Putin's Return: Why It Matters

By Salon Staff

Published March 5, 2012 12:18PM (EST)

MOSCOW (AP) — Vladimir Putin is heading back to the Kremlin — but for the last four years it often felt like he'd never left. As prime minister, he remained Russia's dominant political figure, his drive, sharp tongue and cocky bearing overshadowing his affable but mostly feckless successor Dmitry Medvedev.

Yet although he was still effectively Russia's leader, his return to the presidency is more significant than simply switching titles for several reasons:

FOREIGN POLICY: The president directs the course of foreign relations and represents Russia at summits and high-profile trips, roles that Putin appears to relish more than Medvedev did. While Medvedev appeared amenable to the Obama Administration's "reset" initiative, Putin takes a much dimmer view of Washington and the West in general. He could toughen Moscow's opposition to placing U.S. missile-shield systems in Europe, firm up Russia's resistance to international military intervention in foreign conflicts such as Syria and push for more Russian influence in former Soviet republics.

REFORMS AT HOME: In his 2000-2008 presidency, Putin oversaw a considerable retreat from post-Soviet Russia's nascent democracy and media freedom. Medvedev spoke of rekindling democratic reforms, but wasn't able to accomplish much — and Putin has shown little sign that he's become more tolerant of opposition or critical news coverage. He has promised to make Medvedev prime minister in order to allow him to pursue his reformist ideas, but skeptics suggest Medvedev will make little difference and may even be shoved aside as soon as Putin sees convenient.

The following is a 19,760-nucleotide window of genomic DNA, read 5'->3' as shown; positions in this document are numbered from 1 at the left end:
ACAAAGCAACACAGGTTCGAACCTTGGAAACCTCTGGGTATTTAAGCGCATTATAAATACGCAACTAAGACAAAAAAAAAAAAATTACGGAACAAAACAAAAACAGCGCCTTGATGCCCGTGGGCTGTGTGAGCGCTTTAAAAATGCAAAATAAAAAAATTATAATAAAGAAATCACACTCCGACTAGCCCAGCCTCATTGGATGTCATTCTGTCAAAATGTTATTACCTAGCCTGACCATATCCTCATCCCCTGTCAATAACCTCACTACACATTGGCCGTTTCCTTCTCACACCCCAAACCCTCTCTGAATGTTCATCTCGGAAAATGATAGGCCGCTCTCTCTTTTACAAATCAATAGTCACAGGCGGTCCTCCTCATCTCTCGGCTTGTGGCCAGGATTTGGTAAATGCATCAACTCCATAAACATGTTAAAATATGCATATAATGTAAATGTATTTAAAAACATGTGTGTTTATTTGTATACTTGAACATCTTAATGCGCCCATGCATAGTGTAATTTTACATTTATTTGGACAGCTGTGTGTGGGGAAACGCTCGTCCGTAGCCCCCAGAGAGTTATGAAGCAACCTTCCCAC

BUSINESS: Russia still hungers for foreign investment. Putin as president is likely to both please investors and worry them. His top-down management style ensures a measure of the stability that investors seek. But he is seen as an enabler of Russia's endemic corruption, which makes doing business in Russia often expensive, inefficient and dirty. Medvedev was more forthright about corruption — and apparently more interested than Putin in weaning Russia's economy away from its dependence on natural resources

THE INTANGIBLES: When he's not glaring at an opponent or giving a thin, wintry smile, Putin can be a man of considerable charm — down-to-earth, humorous, fond of dogs. This range of qualities makes him an emblem that Russians can relate to, and he's used his charisma to boost Russia's successful bids for major sports events including the Winter Olympics. Medvedev, pleasant and inoffensive, was eminently forgettable. When the world thinks of Russia, it sees Putin's face.

Salon Staff

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